Gurkha veterans serve July 1 deadline to address their demandsRejecting the pension hike announced by the UK government recently, the agitating Gurkha veterans on Tuesday set July 1 deadline for both Nepal and British governments to meet their demands of pay, pension and facilities at par with British nationals serving in the British Army.
Rejecting the pension hike announced by the UK government recently, the agitating Gurkha veterans on Tuesday set July 1 deadline for both Nepal and British governments to meet their demands of pay, pension and facilities at par with British nationals serving in the British Army.
Earlier, they had given until March 18 for both the governments to initiate talks but there was no progress. After serving a fresh deadline, the Gurkhas have threatened to hit the streets in Kathmandu and London simultaneously.
They have warned of massive protests in the United Kingdom and Nepal and of creating disturbances at the centres where Nepali youths are recruited for the British Army if their demands are not met by July 1.
“We may stage sit-ins to indefinite hunger strike if the two governments fail to address our demands,” Krishna Bahadur Rai, chief coordinator of the Gurkha Joint Satyagraha Committee, told a news conference on Tuesday.
Last week, the British government announced to increase the pension by up to 34 percent for the Brigade of Gurkhas servicemen who joined before 2007. The decision was rejected by the Gurkha veterans, calling it a piecemeal approach.
British Minister of State for the Armed Forces Mark Lancaster made an announcement in London of an increased support package for 22,000 Gurkha veterans and their families, according to a statement issued by the British Ministry of Defence.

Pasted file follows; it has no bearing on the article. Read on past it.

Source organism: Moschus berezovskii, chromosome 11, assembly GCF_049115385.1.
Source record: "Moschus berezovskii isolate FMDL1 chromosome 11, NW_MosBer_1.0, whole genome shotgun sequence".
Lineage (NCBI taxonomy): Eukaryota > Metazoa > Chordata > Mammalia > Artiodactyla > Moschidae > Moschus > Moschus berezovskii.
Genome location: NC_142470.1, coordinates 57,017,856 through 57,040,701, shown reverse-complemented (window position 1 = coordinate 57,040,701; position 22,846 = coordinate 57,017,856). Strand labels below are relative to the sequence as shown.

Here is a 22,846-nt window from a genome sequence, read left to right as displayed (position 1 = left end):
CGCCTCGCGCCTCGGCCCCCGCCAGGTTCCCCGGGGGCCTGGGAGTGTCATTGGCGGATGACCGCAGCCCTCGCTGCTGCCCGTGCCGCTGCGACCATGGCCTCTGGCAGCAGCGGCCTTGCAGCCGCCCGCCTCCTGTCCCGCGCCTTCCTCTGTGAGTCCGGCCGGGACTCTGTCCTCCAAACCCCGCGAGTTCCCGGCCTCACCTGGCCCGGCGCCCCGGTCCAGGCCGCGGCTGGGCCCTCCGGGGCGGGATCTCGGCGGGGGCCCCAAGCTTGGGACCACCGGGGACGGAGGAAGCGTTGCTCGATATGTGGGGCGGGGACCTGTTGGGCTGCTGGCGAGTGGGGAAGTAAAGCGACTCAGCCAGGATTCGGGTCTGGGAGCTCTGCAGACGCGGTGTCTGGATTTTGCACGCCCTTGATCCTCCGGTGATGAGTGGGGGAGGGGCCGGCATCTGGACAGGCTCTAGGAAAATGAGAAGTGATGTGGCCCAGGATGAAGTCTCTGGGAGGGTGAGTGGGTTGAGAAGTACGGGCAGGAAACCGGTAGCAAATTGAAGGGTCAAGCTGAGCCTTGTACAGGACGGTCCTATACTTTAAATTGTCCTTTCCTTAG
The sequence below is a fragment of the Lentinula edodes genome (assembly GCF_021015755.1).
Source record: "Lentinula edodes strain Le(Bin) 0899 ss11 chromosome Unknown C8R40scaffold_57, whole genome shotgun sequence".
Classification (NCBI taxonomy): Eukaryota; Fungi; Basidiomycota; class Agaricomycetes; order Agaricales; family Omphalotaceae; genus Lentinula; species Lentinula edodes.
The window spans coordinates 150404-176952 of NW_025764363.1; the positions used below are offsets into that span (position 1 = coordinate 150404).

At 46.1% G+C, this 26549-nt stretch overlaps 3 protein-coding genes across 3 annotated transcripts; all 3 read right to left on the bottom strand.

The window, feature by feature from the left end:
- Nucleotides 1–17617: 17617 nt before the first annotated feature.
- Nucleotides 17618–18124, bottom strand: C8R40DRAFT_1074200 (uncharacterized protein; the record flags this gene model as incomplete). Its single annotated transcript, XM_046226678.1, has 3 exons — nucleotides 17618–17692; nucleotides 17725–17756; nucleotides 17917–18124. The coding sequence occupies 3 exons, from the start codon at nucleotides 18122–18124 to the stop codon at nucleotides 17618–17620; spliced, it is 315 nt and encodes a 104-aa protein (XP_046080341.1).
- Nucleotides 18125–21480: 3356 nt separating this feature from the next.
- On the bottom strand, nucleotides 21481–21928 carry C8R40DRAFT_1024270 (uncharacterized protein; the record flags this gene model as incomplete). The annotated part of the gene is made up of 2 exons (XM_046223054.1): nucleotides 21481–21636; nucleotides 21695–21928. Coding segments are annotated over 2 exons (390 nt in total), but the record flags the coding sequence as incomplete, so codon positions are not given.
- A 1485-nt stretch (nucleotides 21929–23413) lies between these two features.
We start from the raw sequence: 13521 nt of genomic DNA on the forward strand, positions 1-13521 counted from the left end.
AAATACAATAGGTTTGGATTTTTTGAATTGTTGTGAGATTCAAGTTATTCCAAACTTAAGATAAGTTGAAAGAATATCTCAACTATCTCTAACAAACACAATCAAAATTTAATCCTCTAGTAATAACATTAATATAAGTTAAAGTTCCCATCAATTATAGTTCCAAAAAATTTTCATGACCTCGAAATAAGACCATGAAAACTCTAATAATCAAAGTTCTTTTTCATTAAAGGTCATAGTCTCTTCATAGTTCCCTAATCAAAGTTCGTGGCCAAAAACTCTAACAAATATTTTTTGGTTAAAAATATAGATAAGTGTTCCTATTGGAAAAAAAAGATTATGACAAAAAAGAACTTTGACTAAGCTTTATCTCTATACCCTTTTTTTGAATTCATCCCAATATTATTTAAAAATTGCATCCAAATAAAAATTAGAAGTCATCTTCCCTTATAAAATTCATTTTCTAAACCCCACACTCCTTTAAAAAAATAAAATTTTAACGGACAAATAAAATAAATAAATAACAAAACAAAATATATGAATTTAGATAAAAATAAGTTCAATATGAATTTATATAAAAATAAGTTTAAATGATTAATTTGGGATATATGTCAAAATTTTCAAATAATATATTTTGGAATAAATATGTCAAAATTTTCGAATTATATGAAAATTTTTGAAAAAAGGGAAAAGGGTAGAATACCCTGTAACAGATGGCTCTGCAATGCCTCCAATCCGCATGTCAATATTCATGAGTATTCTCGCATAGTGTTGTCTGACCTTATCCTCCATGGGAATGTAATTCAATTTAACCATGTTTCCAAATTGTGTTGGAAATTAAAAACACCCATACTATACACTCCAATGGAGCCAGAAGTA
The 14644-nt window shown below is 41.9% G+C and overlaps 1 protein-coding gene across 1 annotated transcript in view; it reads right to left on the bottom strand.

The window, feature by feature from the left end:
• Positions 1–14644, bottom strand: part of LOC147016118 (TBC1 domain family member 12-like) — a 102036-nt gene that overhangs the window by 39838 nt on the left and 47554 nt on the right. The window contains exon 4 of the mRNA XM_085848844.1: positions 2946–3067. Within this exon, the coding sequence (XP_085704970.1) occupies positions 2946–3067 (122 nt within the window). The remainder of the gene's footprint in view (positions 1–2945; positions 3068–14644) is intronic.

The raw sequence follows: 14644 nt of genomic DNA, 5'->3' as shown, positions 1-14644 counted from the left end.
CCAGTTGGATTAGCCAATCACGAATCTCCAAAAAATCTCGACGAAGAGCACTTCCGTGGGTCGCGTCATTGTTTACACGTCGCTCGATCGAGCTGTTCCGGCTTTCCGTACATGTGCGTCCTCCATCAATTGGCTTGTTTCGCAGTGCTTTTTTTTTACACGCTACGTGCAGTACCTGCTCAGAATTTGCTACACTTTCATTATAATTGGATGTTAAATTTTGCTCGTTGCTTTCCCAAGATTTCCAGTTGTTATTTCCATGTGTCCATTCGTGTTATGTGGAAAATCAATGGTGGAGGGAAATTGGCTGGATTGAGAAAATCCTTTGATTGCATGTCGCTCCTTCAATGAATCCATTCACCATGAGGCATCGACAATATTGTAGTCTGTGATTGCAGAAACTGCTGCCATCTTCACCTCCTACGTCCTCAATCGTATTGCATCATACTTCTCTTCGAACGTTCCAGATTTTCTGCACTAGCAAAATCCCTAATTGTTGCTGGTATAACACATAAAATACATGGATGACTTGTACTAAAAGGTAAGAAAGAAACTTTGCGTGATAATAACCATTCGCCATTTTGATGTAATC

“The veterans, who all joined the Brigade of Gurkhas before 2007, will benefit from a £15 million [Rs2.2 billion] increase in the Gurkha Pension Scheme. While the increased remuneration will vary depending on an individual’s circumstances, veterans could receive increases of up to 34 percent in their pensions and with the increases being backdated to 1 January 2016, Gurkha pensioners will receive a total of £46m [Rs6.7 billion] extra this financial year,” the British government said in its statement. But Gurkha veterans said the offer is not acceptable to them, and it is not in line with the findings of the technical report submitted to both the governments last year.
“Our quest is for pensions and other facilities similar to those enjoyed by UK nationals in the British Army,” Rai said. “We have been facing the discrimination for 200 years and it should be ended right now.”
The Gurkha veterans have urged both the governments to start forming a high-level team to initiate dialogue as per the recommendation made by the Joint Technical Report last year to end the disparity.
Rai, former state minister Dilman Pakhrin, and other Gurkha veterans who spoke at the press conference called both the governments to respect the 1947 tripartite agreement between Nepal, India and Britain, which assured that all perks, remuneration, facilities and pension scheme for Nepalis serving in the British and Indian armies will be equal to the British and Indian nationals.